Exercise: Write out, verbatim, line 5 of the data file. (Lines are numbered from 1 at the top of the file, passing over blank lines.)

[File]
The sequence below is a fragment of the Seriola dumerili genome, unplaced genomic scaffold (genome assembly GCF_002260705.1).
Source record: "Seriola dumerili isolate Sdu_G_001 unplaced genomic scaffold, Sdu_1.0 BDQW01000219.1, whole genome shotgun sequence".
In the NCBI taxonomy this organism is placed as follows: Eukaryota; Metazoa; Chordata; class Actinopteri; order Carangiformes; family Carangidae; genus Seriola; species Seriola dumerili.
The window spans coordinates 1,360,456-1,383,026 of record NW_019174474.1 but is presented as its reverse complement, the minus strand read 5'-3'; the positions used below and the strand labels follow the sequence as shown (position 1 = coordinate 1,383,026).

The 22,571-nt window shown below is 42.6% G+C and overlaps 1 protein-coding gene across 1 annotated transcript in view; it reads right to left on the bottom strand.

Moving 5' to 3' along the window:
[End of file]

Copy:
The 22,571-nt window shown below is 42.6% G+C and overlaps 1 protein-coding gene across 1 annotated transcript in view; it reads right to left on the bottom strand.